REVIEW: Fantastically Great Women Who Changed the World (Theatre Royal Stratford East)

Kate Pankhurst’s bestselling picture book Fantastically Great Women Who Changed the World is filled with fascinating facts about some of the amazing women who have changed the course of history. From adventurer Amelia Earhart to activist Rosa Parks, the book is jam-packed with information to inspire and empower young girls. And it’s now been adapted into a musical by a creative team of wonderful women. The production is currently on tour ahead of a summer stint at the Edinburgh Fringe, soMummy and the munchkins were delighted to be invited to review it at Theatre Royal Stratford East last weekend. (Mummy wore her ‘Me and the Sky’ Come From Away t-shirt for the occasion, in a nod to the fantastically great Beverley Bass and all the women who have played her!)

Adapted by playwright Chris Bush, Fantastically Great Women Who Changed the World brilliantly weaves together the stories of 12 different historical women into one cohesive narrative (no mean feat given that it spans a timeline from 1805 to present day and features women from disparate fields including art, science, sport and military intelligence). The story centres around schoolgirl, Jade (Kudzai Mangombe) who’s been having a tough time of it lately. With her parents going through a divorce, Jade feels powerless, disenfranchised and invisible. And lost – quite literally – she’s somehow got separated from her class during a school trip to a museum and now even her teacher seems to have forgotten her. But when she stumbles into the Gallery of Greatness, Jade finds herself getting one hell of a pep talk from some of history’s most inspirational women.

Jade meets Emmeline Pankhurst. Photo credit: Pamela Raith Photography.

Even the best educated feminist might find themselves learning something new as Jade is introduced not just to well known figures such as Jane Austen (Christina Modestou) but also women that you are unlikely to have studied in school, including Native American explorer Sacagawea (Jade Kennedy). By sharing their stories, the fantastically great women that Jade meets help her to find her confidence and start thinking about the mark she wants to make on the world. The message of the show is incredibly inspiring, with a real focus on how everyone can make a difference in their own way, regardless of age, gender and background.

With a catchy pop score by Miranda Cooper and Jennifer Decilveo, and an all-female on stage band (Audra Cramer, Rhiannon Hopkins and Chloe Rianna), it’s hard to escape comparisons with another historical musical featuring a royally badass girl band. But this one is very much aimed at princesses rather than queens; a lesson in girl power throughout the ages without any of the gory or raunchy bits that make SIX unsuitable for singing in a primary school playground. And although Fantastically Great Women may be aimed at a family audience, that does not mean that it’s just a show for children. As the programme makes clear, this is a show for everyone, regardless of age, gender or circumstance.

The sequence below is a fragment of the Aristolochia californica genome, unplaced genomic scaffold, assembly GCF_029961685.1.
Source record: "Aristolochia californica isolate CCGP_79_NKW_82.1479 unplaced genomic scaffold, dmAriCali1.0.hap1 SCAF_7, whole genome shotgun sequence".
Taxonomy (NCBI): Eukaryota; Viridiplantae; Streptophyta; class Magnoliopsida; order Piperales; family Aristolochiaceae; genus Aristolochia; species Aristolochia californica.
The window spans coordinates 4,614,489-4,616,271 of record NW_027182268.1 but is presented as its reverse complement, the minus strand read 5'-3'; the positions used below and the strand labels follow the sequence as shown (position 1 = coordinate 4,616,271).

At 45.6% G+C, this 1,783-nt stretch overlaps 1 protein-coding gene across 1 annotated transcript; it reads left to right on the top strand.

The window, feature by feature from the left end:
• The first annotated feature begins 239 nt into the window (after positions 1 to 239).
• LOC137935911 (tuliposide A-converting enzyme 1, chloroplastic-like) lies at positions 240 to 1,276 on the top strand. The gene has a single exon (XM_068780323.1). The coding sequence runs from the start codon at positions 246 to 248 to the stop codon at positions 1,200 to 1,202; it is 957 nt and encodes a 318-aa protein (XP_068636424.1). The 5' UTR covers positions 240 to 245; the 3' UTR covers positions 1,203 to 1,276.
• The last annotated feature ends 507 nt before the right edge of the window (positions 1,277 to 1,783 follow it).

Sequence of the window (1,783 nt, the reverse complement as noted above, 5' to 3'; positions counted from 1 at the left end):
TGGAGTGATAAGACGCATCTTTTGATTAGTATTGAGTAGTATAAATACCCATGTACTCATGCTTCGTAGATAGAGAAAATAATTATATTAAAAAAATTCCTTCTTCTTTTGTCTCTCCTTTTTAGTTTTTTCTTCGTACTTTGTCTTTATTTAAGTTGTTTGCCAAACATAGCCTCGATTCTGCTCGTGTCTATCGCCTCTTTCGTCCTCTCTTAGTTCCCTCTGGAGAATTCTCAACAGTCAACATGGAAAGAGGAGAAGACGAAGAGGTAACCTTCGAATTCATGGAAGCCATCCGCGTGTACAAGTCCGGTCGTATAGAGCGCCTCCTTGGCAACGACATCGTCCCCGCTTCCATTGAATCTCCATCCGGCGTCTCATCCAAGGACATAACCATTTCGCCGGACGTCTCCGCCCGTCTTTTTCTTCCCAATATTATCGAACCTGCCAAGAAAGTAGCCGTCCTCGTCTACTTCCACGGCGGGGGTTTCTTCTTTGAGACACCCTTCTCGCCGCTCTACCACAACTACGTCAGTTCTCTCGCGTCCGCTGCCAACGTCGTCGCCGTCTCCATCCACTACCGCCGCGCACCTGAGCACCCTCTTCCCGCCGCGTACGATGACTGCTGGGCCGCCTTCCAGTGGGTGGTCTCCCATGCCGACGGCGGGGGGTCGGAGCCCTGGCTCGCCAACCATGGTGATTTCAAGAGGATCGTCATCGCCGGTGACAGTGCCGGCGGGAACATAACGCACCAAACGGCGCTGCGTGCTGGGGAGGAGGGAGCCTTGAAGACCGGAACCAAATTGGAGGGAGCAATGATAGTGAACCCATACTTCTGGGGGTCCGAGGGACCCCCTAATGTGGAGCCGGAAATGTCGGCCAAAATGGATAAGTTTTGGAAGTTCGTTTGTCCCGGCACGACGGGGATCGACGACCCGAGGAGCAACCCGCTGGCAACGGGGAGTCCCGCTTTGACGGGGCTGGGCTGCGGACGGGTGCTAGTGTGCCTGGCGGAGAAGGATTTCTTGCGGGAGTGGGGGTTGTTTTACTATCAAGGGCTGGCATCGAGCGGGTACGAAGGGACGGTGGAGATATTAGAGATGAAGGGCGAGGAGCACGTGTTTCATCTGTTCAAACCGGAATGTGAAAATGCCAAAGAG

Frida Kahlo’s World of Colour. Photo credit: Pamela Raith Photography

It’s a great fun, high energy musical with some really memorable music. Quaver loved the title number ‘Fantastically Great’ while Crotchet’s favourite was ‘Deeds Not Words’, rapped by Emmeline Pankhurst (Kirstie Skivington) who sports a marvellously modern, military inspired outfit in traditional suffragette colours. (A big shout out here to Joanna Scotcher’s fabulous set and costume design!) Mummy very much enjoyed Frida Kahlo’s big number ‘A World of Colour’ (which features another brilliant costume as well as some spectacular drumming) and the hilarious ‘Mary, Mary and Marie’ performed by the trio of Mary Anning (Christina Modestou), Mary Seacole (Renée Lamb) and Marie Curie (Jade Kennedy) plus the mysterious Agent Fifi (Kirstie Skivington). With the studio cast recording having been released this week, the munchkins now have a new musical to beg their teachers to play in the classroom and we’re sure that it will soon become a very popular choice in their school. We also suspect that their teachers will very much enjoy the opening number ‘Quiet Children*’!

Fantastically Great Women Who Changed the World is an inspiring, empowering and uplifting musical which is great for all ages but perfect for families with primary age children (recommended for ages 7+ but it’s engaging enough for younger children and there’s nothing unsuitable in it). Fittingly, it would also make a fantastic school trip. Running at around 75 minutes without an interval, the show whizzes by in a blur of music, colour and fun. Things become more sombre towards the end when Jade meets Anne Frank and although this poignant moment relies quite heavily on subtext, the children of the audience will be left in no doubt that one little girl can leave a huge mark on the world.

Fantastically Great Women who Changed the World plays at Theatre Royal Stratford East from 15 June to 17 July 2022. We received complimentary press tickets to the evening performance on Saturday 18 June.

*Written by Miranda Cooper and Nick Coler.